Book Review: Promise Me Happy

Promise Me Happy – Robert Newton – Penguin Books Australia – Published 7 May 2019

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Synopsis

Nate’s had it tough. An abusive father. His mother dead. He’s done things he regrets.

But he’s never met anyone like Gem. She’s a tiny piece of wonderful and she’ll change everything he knows about himself. Is this the beginning of happiness? Or is there more hardship around the corner?

My thoughts

Promise Me Happy – a moving, authentically Aussie coming of age story at its best. Perfect for fans of YA contemporary fiction about relationships, family and finding a place to belong, Promise Me Happy is a soothing, gently-paced and touching novel.

Nate knows this is his last chance. Leaving juvie to live with an uncle he doesn’t know, Nate has low expectations about this next phase in his life, yet it can’t be worse than returning to live with his drunk and abusive father and memories of his dead mother. But living with uncle isn’t at all what he expects, nor the charming little fishing town, the slower lifestyle, space to breath, quirky young neighbour, Henry or the intriguing, combat-boot and tartan-wearing Gem. It may be just the second chance Nate needs, if he can hang on to it.

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Book Review: Guff

Guff – Aaron Blabey – Penguin Australia – Published 2017

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Synopsis

A delightful book for anyone who’s ever had a little fabric friend.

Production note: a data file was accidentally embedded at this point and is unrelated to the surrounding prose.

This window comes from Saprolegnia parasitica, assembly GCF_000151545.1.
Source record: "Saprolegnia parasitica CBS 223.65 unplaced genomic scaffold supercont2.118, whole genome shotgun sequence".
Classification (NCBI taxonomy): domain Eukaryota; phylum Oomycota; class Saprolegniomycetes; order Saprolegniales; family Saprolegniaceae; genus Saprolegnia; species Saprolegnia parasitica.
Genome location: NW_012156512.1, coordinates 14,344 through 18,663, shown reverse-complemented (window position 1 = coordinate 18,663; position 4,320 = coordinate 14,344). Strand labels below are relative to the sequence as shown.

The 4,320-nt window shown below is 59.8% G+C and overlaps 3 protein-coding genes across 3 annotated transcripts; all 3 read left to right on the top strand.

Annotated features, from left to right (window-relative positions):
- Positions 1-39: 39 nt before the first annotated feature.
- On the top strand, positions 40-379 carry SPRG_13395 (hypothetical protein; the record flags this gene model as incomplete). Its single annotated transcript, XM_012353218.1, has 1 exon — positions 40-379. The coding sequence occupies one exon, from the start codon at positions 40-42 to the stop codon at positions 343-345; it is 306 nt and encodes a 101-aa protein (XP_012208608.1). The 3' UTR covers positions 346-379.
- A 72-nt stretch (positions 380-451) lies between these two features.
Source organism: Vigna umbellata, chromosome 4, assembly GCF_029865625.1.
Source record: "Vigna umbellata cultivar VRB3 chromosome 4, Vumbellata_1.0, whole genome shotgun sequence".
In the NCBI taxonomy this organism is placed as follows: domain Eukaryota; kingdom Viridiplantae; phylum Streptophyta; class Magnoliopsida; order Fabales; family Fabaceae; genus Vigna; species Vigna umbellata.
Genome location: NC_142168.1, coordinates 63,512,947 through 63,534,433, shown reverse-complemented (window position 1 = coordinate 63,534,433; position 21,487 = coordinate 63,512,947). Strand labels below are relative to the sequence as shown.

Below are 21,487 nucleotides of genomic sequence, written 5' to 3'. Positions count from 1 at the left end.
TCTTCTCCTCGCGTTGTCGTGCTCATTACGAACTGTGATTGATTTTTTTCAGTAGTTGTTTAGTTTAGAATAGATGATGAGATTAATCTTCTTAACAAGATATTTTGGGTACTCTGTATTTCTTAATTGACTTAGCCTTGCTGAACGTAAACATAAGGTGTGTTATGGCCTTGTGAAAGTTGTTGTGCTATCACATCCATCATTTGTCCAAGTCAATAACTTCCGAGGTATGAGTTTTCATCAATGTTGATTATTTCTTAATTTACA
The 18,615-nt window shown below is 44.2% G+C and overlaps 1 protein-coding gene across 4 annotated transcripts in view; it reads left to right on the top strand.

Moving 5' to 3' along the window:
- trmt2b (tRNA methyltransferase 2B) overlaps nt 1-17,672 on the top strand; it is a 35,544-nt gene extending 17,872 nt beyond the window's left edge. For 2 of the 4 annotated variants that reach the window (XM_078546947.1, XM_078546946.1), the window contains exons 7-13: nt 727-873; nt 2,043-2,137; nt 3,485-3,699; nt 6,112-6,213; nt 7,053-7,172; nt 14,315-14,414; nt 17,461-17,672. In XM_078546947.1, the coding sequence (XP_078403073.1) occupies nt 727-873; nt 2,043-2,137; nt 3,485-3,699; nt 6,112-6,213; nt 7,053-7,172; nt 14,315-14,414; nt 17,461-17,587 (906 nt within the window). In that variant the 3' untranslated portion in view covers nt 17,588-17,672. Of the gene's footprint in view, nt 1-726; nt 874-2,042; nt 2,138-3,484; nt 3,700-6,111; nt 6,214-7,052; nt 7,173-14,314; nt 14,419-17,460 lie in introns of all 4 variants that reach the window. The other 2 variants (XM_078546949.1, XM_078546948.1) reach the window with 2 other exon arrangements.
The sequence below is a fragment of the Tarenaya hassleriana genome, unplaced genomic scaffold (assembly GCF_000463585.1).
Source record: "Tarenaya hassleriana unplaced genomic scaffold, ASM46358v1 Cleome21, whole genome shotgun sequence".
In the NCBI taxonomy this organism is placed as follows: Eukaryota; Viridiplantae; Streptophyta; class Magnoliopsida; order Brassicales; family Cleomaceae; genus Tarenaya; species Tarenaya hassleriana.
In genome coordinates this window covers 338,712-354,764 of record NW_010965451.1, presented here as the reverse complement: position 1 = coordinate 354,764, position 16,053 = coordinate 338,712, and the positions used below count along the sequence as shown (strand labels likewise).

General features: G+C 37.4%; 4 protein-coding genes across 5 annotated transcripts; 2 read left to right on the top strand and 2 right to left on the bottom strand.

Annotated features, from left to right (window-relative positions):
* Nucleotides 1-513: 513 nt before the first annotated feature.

My thoughts

Aaron Blabey is the author of many delightful, hilarious children’s picture books, and Guff is no exception. Guff is sure to delight children and parents alike, with its whimsical take on the special bond between child and stuffed toy.

Meet Guff. He is the special friend of one little girl who has known and loved him since she was little. She recalls the adventures they have had together – and sometimes apart.

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Book Review: Lintang and the Pirate Queen

Lintang and the Pirate Queen – Tamara Moss – Lintang #1 – Penguin Random House Australia – Published 31 July 2017

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Synopsis

Lintang dreams of escaping her island home and having adventures on the high seas. She gets her chance when she and her best friend, Bayani, face a deadly mythie and survive, attracting the attention of the infamous Captain Shafira. Lintang’s bravery earns her an invitation onto the ship of the pirate queen, who is on her way to hunt down a nest of vicious sirens.

But they’ve barely left the island when Lintang discovers that Bayani has risked his life to stow away. Worse, he won’t tell her why. Lintang must choose whether to be loyal to Captain Shafira and continue with her adventures, or be loyal to her best friend and lose everything she’s ever wanted.

My thoughts

Lintang and the Pirate Queen is a book of epic quests, mystical creatures, and a brave young girl who dreams of exploring. It is the perfect book for middle-grade readers who enjoy a touch of magic mixed with plenty of adventure.